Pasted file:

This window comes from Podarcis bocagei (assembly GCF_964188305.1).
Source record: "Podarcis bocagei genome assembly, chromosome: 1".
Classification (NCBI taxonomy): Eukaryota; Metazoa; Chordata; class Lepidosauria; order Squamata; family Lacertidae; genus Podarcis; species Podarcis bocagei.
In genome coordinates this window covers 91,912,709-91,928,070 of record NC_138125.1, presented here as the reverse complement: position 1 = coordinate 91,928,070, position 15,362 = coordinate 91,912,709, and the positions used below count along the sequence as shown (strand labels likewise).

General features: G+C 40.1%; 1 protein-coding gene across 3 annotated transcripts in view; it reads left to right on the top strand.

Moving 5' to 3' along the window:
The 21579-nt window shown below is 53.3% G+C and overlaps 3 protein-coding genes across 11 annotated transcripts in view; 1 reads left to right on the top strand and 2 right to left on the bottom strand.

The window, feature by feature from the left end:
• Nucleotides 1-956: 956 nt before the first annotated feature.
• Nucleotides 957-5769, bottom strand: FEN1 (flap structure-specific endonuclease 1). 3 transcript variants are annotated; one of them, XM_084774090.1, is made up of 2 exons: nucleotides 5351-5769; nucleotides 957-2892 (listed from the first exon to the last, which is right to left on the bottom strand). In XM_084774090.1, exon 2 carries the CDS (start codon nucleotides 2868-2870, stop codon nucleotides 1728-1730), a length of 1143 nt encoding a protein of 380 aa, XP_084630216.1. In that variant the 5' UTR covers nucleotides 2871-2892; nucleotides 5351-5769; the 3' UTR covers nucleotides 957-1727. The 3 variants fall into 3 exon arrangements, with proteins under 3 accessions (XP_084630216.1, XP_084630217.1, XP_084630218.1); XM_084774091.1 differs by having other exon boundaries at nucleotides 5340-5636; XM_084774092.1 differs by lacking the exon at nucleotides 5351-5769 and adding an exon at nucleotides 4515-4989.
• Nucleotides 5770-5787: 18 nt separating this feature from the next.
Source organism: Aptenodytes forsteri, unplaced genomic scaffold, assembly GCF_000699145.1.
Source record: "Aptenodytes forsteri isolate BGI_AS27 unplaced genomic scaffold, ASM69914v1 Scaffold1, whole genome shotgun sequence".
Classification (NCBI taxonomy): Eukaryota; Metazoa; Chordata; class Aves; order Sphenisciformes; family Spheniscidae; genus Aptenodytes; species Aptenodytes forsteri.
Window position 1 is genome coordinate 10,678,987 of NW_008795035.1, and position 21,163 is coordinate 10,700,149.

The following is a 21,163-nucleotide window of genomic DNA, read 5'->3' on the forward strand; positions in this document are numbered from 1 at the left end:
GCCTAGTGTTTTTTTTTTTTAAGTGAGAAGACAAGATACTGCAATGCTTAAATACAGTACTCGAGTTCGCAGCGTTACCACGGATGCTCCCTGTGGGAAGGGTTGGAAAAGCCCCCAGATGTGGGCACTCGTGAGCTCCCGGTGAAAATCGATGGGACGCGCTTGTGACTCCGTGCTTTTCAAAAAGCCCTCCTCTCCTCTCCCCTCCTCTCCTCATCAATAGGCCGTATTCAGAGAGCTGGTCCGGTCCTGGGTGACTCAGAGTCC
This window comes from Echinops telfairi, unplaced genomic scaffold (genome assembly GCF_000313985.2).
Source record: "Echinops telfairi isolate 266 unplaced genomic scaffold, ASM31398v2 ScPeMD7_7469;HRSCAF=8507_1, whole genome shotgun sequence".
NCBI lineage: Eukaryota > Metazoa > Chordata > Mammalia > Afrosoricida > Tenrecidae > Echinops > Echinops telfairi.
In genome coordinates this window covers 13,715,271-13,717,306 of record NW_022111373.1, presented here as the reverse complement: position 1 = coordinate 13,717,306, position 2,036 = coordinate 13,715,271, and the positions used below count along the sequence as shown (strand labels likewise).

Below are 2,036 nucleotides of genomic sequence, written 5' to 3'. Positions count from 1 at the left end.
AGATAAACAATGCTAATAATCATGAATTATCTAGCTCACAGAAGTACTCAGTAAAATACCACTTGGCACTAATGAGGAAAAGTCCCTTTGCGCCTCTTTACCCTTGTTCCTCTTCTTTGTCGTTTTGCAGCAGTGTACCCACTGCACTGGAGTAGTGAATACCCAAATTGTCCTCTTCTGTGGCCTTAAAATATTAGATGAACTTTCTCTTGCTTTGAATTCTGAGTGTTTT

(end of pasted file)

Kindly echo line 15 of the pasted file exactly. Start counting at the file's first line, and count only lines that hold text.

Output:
Window position 1 is genome coordinate 10,678,987 of NW_008795035.1, and position 21,163 is coordinate 10,700,149.